Cannibal 3

Alternating Currents: Cannibal 3, Drew and Patrick

Today, Drew and Patrick are discussing Cannibal 3, originally released December 7th, 2016. As always, this article contains SPOILERS.

Drew: My wife loves the Scream movies. So much, in fact, that we winced through both overwritten seasons (and feature-length Halloween special) of the MTV series. From the start, the franchise has celebrated its formulaicness, forcing its heroine (and the audience) to suspect each character in kind before ultimately revealing the killer to be the one we least suspected. In stretching that formula to 10- and 14-episode seasons, we’re forced to confront the paradox of knowing the least-likely person is most likely the killer (therefore making them no longer the least-likely), such that the reveal is somehow still a surprise. It’s basic murder mystery stuff, but the series luxuriates in the time between the first murder and the ultimate unmasking of the killer. Cannibal‘s premise is ripe for a similar twist on the murder mystery formula, blowing it up to include the entire town of Willow, but with the added twist that we have absolutely no idea how many killers are out there.

Actually, the issue is structured as a kind of mini-mystery, complete with its own murder and final reveal. That’s a lot to get in one issue, but writers J. Young and Brian Buccellato manage to leave plenty of space for artist Matías Bergara’s atmosphere. Just look at how Bergara sets the scene for that opening murder.


This is such a smart sequence, I want to spend a bit of time with it. That establishing shot, basically looking through a flock of egrets, is a bit unusual. It foregrounds the setting, and the fact that we see it from basically the perspective of these birds gives us an odd kind of objective view of the scene. The second panel feels a bit more traditional as an establishing shot, but as the slow zoom in of the next few panels culminates in a reverse shot back to seeing a shadowy figure behind our fisherman, we retroactively realize that we were actually taking the attacker’s perspective.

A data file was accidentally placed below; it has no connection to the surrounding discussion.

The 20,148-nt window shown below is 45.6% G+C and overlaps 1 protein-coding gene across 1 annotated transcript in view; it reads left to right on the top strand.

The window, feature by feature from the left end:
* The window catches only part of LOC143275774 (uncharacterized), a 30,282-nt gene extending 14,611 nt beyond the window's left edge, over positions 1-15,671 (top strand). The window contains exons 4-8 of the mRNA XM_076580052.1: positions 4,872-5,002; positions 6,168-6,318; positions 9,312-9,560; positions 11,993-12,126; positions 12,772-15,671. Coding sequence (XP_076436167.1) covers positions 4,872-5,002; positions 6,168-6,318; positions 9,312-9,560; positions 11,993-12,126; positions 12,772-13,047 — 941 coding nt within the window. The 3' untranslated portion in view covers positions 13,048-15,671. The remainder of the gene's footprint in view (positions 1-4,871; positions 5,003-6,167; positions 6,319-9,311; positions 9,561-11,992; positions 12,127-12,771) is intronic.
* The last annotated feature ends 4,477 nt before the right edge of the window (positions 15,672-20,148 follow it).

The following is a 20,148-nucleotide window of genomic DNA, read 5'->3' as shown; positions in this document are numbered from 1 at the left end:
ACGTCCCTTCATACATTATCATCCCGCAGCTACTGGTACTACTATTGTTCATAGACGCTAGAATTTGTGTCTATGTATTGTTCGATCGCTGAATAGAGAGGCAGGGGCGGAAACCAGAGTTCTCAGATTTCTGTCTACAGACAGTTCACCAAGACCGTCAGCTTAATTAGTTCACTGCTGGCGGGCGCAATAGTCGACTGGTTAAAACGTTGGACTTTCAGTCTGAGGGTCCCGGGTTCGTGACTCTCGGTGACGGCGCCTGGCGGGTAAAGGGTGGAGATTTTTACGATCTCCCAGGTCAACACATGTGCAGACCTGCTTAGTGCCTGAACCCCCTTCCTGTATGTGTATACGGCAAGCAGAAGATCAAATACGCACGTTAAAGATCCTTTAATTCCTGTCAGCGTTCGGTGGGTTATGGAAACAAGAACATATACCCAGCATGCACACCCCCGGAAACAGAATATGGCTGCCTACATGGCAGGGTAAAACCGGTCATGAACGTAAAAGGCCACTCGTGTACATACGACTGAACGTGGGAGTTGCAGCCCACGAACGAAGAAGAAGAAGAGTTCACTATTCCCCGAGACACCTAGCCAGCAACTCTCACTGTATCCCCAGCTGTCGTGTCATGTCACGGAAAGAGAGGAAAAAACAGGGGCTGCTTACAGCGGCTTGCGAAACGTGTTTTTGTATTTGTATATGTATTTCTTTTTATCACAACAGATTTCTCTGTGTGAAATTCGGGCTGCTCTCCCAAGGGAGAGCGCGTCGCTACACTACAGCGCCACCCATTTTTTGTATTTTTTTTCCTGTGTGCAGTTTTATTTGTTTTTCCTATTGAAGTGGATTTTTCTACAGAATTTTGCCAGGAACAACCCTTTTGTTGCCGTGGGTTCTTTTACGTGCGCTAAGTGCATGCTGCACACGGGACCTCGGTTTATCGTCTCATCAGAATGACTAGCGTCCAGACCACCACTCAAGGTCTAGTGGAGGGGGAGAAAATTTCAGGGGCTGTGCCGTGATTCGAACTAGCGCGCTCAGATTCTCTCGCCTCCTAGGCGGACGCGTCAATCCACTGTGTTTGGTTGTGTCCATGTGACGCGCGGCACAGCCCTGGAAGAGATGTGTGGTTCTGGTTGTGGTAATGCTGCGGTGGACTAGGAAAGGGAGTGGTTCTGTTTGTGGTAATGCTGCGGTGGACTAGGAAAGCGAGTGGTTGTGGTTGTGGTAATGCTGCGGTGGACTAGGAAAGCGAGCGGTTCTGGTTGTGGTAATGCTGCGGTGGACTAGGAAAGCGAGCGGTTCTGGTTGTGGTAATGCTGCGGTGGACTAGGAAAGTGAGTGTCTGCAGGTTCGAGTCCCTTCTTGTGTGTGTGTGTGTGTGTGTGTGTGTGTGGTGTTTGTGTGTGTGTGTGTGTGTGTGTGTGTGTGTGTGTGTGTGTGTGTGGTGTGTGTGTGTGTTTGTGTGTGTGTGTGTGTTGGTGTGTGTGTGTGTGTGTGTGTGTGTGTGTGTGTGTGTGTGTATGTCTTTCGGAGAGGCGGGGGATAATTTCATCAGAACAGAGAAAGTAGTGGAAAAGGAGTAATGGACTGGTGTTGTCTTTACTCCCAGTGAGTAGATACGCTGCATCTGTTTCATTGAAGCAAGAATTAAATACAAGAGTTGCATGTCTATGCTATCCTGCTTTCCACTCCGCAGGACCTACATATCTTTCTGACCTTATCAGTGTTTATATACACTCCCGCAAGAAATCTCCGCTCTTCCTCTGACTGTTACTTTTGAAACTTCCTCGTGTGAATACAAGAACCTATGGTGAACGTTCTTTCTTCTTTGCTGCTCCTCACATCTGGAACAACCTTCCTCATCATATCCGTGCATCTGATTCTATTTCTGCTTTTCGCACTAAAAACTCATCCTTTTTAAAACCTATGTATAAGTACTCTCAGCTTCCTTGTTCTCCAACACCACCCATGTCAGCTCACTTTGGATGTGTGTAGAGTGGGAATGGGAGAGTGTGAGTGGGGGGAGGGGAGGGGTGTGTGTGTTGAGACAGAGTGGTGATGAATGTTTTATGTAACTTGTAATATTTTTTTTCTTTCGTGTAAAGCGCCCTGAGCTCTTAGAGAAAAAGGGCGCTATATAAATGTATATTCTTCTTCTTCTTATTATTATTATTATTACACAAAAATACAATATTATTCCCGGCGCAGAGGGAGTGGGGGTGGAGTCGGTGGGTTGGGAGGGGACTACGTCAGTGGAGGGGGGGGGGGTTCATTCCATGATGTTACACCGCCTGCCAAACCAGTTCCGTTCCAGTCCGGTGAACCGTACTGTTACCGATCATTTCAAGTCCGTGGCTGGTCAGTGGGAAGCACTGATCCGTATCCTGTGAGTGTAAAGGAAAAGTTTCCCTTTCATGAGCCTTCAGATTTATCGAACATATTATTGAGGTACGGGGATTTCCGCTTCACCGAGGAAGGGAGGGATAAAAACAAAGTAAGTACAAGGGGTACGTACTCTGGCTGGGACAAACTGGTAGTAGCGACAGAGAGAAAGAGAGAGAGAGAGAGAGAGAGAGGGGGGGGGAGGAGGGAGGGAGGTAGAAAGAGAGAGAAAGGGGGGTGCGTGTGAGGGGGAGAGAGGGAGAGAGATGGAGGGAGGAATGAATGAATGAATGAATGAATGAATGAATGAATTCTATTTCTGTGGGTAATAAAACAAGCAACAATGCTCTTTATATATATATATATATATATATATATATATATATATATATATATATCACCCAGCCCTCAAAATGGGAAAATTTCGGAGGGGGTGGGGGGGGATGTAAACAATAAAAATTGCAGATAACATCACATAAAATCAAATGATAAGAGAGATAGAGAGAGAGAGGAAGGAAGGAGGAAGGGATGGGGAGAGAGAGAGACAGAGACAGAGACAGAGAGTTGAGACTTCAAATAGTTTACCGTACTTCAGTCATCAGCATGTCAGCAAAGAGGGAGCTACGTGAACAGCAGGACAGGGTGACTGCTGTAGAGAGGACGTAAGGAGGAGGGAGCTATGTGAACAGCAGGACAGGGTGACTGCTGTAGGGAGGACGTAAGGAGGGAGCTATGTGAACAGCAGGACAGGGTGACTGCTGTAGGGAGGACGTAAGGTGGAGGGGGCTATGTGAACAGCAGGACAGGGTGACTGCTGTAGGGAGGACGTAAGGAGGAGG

Seeing the scene through the killer’s eyes is a great way to keep the killer’s identity secret (and definitely feels more natural than the lengths Bergara goes to to keep the killer’s face out of frame on the next page), but surprising us with that choice emphasizes how little we know about what’s going on. This killer could be anyone — a fact that this issue drives home with its reveal at the end. Of course, switching from that establishing shot to the killer’s perspective and then back (albeit zoomed in) isn’t a shot structure we’re used to, so Bergara cleverly keeps the victim on the right side of every panel throughout the sequence. It’s a disorienting opening, but Bergara makes smart choices to keep us grounded in space.

As with the Scream franchise, this murder isn’t discovered right away, which leads us to make certain assumptions when we shift focus to our familiar cast. Cash is in jail, Grady and his dad are at the bar, and Danny is being made to feel unwelcome in town. This all feels like interpersonal drama that will fall away (or boil over) as the body count rises, but Young and Buccellato are using that feeling against us. When it’s finally revealed that the Sheriff is the killer from that opening sequence, begrudgingly bringing his son human flesh to eat, we see all of the events of this issue in a new light. Is the sheriff really investigating Jolene’s disappearance, or does he know what happened to her? Does Danny’s status as the stranger everyone in town would rather disappear make him an easy target?

Those questions vault this series into a much more interesting premise than the nameless threat of the first issue. Suddenly, it isn’t about outside forces tearing apart a small town, but a town tearing itself apart. It’s suddenly about secrets and not knowing who to trust. These are such alluring ideas, I almost wish this had been the first issue — I know that would come at the expense of some good stuff in those first few issues, but this is where the series really solidified in my mind as a thing I’m excited about. If I had to pick an issue to model the rest of the series after, it would definitely be this one.

Which I guess is to say: that twist really worked for me. Maybe this series isn’t destined to be a mystery, but with a secret like that floating out there, I’m excited for the possibilities. Patrick, I’m curious to hear if you were as enamored of this issue as I was. Or maybe I was just missing this series’ charms before. Reading back on your thoughts on issue 2, it’s clear that this issue is simply building on already established themes, both formally and narratively. Does this issue feel like the logical next step to you, or more like the quantum leap I see it as?